By Raf Nicholson & Syd Egan
So here it is: the fourth and final season of the Kia Super League gets started on Tuesday, with Thunder v Vipers, Lightning v Storm and Diamonds v Stars – the latter live on Sky Sports at 7pm prime-time, which fans should make the most of, with Sky scheduled* to broadcast just six regular season matches this year.
Once again, the KSL promises to be a great competition, with some of the best players in the world, including Australia’s Alyssa Healy and India’s Jemimah Rodrigues [pro tip: it’s pronounced “rod-reeks”] making their Super League debuts.
Unlike the fourth season of Blackadder, no one will have to stick a pencil up their nose or wear their underpants on their heads… but sadly just like when Blackadder went forth, one thing is guaranteed: everybody will die in the end.
Last Season: 4th
Kate Cross (c), Georgie Boyce, Natalie Brown, Danielle Collins, Sophia Dunkley, Alice Dyson, Sophie Ecclestone, Ria Fackrell, Alex Hartley, Eve Jones, Harmanpreet Kaur, Emma Lamb, Sune Luus, Tahlia McGrath, Ellie Threlkeld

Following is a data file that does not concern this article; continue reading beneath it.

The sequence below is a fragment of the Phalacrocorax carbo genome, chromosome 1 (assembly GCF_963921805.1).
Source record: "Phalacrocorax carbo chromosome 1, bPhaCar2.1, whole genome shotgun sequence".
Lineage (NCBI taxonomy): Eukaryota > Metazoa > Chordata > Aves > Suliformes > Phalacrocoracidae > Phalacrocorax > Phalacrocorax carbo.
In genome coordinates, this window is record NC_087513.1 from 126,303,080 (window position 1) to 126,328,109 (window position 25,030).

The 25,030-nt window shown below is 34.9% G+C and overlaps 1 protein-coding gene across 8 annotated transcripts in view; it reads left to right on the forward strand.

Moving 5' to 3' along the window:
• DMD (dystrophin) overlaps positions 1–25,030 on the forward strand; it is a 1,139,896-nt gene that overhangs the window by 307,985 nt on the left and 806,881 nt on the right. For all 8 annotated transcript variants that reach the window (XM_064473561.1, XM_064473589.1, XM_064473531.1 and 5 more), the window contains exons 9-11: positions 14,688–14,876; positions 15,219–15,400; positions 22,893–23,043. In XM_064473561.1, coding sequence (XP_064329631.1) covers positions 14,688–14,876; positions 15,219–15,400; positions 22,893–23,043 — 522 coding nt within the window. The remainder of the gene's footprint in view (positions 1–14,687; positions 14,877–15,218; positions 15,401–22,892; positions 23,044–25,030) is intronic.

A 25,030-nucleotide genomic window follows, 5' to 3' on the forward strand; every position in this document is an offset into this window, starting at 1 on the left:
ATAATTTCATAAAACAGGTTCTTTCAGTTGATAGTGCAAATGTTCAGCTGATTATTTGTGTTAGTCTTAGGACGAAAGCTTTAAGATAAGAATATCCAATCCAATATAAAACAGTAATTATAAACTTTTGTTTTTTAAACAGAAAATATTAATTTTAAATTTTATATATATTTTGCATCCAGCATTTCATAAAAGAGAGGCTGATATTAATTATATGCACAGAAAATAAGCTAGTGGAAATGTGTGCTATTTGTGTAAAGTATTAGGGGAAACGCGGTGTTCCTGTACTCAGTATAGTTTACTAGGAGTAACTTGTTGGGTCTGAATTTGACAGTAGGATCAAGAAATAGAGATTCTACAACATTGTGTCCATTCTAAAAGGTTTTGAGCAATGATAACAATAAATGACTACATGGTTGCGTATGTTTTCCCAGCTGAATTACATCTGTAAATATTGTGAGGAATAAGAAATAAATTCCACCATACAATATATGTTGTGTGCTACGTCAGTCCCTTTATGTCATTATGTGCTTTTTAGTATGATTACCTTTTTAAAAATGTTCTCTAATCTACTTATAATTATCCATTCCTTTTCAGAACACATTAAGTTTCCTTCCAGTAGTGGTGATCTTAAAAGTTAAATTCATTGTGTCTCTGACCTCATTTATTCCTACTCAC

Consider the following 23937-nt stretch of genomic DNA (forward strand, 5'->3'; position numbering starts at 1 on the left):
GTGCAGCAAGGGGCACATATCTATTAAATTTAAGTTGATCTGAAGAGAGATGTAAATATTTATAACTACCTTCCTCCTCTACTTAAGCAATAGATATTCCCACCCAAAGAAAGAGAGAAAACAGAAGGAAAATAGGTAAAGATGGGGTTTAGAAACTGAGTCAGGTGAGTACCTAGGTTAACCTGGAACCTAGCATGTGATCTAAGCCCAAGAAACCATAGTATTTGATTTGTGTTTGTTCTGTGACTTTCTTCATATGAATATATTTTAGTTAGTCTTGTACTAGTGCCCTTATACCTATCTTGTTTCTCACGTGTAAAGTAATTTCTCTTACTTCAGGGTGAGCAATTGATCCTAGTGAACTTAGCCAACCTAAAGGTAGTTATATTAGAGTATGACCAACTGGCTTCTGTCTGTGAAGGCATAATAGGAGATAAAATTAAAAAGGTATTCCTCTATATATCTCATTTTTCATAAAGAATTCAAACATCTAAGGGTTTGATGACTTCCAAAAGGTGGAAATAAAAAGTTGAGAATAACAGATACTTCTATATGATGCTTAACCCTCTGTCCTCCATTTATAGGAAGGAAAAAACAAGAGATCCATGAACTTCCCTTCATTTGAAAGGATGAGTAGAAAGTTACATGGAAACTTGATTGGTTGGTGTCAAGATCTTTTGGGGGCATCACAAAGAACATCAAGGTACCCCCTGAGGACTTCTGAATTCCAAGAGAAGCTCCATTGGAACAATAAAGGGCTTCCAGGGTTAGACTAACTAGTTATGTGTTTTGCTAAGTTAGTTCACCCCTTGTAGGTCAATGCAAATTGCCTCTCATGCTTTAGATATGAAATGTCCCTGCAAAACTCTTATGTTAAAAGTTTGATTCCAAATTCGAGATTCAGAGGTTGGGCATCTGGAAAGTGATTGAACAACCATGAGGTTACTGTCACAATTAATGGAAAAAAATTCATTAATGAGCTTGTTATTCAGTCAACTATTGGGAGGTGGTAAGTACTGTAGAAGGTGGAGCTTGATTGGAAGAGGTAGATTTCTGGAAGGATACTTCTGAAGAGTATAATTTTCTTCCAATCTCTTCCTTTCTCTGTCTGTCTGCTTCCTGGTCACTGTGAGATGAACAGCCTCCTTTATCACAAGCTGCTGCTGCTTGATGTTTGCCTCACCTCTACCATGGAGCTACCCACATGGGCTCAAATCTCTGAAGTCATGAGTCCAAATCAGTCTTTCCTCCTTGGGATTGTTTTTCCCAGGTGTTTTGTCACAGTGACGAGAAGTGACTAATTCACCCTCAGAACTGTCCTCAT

The Thunder have always been the team that have most consistently given good opportunities to their local players; and having missed out on Finals Day by a whisker last year, they have kept faith with their core of Lancashire county “pros” – the likes of Eve Jones, Emma Lamb and Ellie Threlkeld, who if you cut them would all bleed red.
They will be accompanied on the field this year by an “interesting” overseas contingent – Harmanpreet Kaur played arguably the greatest innings in history in that World Cup semi-final against Australia in 2017, but there is a reason her name is so often accompanied by the word “mercurial”; while Tahlia McGrath has never been more than a fringe player for Australia; and Sune Luus, despite standing in as captain recently while Dane van Niekerk was injured, is still struggling to really find a role for South Africa as more of a batting allrounder, since she started to struggle with her bowling radar a couple of years back.
The signing of Sophia Dunkley, who was the leading run-scorer in the Women’s County Championship, is a good move for both parties – Dunkley will get an opportunity to bat higher up the order than she had at Surrey Stars, with a view to making a case to England coach Mark Robinson ahead of selections for a winter which includes the T20 World Cup in Australia; while Lancashire could use her power hitting in a batting lineup that has perhaps at times looked a little too classical for the shortest form of the game. [SE]
Last Season: 2nd
Georgia Elwiss (c), Amy Jones, Abi Freeborn, Kathryn Bryce, Jenny Gunn, Jo Gardner, Tara Norris, Kirstie Gordon, Alice Monaghan, Georgia Adams, Lucy Higham, Sarah Glenn, Hayley Matthews, Chamari Atapattu, Mignon du Preez